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About a month ago, the Nevada Sagebrush was approached by a student staff member of the residence halls with stories of their treatment, experiences and more. They also had a number of former and current staff and residents willing to come forward to share their own experiences of living and working in the residence halls. During weeks of interviews with numerous sources, the Sagebrush also requested documents from the university regarding the budget for the residence halls, which we received.
Once interviews with student staff and residents were concluded, the Nevada Sagebrush emailed all professional staff members of the Residential Life on Monday, Feb. 25, requesting an interview for Friday, March 1. The Sagebrush sat down with the student-led Residence Hall Association president, her advisor and the director of Residential Life, who joined the interview over the phone.
The Sagebrush used university census data and a list of STEM programs accepted into Great Basin Hall to determine how many students belonged to STEM at the university. We used data compiled by our sources on schools the RHA was modeled after to compare compensation in similar positions at other schools. All of the data is public record and published on the respective school’s website.
The Nevada Sagebrush granted anonymity to sources who currently work in the residence halls as Residence Assistants or Academic Mentors as they are not allowed to talk to the press, according to their contract agreement. If they are identified, they face the potential penalty of paying back the room and board the university compensates for them, as well as losing their job. Former staff members and current residents were asked to go on the record because the Sagebrush did not feel as if they would face harmful retaliation. Jerome Maese, Director of Residential Life, said he would give clearance to students who wanted to talk to the Sagebrush should they choose to disclose their identity and go on the record.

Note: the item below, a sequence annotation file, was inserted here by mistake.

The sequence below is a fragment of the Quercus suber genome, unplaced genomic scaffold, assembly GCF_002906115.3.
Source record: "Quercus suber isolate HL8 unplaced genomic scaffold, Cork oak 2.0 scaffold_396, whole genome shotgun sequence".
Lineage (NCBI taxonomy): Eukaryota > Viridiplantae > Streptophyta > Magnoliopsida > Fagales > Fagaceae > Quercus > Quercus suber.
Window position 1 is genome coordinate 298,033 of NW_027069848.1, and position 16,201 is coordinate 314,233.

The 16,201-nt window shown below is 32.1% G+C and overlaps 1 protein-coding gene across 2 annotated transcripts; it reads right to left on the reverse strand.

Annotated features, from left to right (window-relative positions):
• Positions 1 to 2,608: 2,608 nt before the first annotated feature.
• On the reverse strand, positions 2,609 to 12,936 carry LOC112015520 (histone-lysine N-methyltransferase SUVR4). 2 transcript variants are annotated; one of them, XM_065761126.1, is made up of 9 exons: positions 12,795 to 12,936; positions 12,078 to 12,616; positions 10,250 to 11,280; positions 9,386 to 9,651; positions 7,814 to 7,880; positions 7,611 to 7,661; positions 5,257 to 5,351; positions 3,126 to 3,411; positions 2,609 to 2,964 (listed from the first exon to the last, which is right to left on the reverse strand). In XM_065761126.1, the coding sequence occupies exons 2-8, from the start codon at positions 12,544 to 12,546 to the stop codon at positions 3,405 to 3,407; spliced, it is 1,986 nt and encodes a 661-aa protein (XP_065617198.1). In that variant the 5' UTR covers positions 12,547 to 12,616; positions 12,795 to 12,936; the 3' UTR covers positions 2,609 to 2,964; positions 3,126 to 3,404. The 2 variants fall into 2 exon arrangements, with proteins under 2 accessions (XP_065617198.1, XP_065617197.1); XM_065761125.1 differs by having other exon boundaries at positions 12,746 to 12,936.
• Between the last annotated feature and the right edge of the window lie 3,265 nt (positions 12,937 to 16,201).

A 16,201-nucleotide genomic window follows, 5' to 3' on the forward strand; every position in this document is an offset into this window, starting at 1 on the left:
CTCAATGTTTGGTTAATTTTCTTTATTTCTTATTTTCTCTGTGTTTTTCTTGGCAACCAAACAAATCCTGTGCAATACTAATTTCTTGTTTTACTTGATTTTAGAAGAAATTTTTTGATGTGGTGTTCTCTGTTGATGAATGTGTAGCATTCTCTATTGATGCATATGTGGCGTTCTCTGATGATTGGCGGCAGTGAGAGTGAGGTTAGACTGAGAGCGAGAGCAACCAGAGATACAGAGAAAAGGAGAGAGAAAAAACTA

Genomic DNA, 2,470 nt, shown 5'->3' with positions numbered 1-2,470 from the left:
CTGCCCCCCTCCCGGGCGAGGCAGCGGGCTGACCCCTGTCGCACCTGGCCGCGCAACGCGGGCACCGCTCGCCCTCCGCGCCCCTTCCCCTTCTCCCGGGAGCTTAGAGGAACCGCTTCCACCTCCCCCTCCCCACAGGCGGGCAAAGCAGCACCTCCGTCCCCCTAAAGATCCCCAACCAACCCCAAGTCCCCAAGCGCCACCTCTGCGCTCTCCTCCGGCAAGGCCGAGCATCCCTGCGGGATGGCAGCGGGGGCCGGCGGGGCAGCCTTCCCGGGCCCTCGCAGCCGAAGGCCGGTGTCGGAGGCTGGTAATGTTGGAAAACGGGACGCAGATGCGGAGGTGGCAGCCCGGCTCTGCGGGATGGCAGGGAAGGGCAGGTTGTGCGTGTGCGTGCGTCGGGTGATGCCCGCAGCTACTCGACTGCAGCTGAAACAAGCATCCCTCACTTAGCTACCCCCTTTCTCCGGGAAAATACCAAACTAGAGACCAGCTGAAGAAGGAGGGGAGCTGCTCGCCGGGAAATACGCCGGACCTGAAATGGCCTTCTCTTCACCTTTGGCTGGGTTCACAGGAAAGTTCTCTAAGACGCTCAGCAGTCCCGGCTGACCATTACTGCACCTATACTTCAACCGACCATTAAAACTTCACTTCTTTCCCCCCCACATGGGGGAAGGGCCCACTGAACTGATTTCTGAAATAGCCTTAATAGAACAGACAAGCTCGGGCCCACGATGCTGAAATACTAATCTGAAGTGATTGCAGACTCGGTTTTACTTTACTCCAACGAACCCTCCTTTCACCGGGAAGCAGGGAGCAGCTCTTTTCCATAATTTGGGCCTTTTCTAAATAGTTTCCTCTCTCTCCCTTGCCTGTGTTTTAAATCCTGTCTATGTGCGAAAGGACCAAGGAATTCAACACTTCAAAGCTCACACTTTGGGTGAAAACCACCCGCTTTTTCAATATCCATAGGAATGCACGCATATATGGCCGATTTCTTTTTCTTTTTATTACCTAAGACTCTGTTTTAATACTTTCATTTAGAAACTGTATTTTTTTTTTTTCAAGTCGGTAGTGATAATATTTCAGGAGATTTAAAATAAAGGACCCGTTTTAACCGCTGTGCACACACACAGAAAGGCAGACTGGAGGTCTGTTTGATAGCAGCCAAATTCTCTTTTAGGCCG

Last Fall, the University of Nevada, Reno, opened a new residence hall, Great Basin, aimed at students in STEM — Science, Technology, Education and Math — programs. The hall has different study spaces inside, including an engineering work spot, to accommodate the projects these students often need to work on for their classes. Nearly 40 percent of the university’s undergraduate students belong to a STEM program, according to university census data.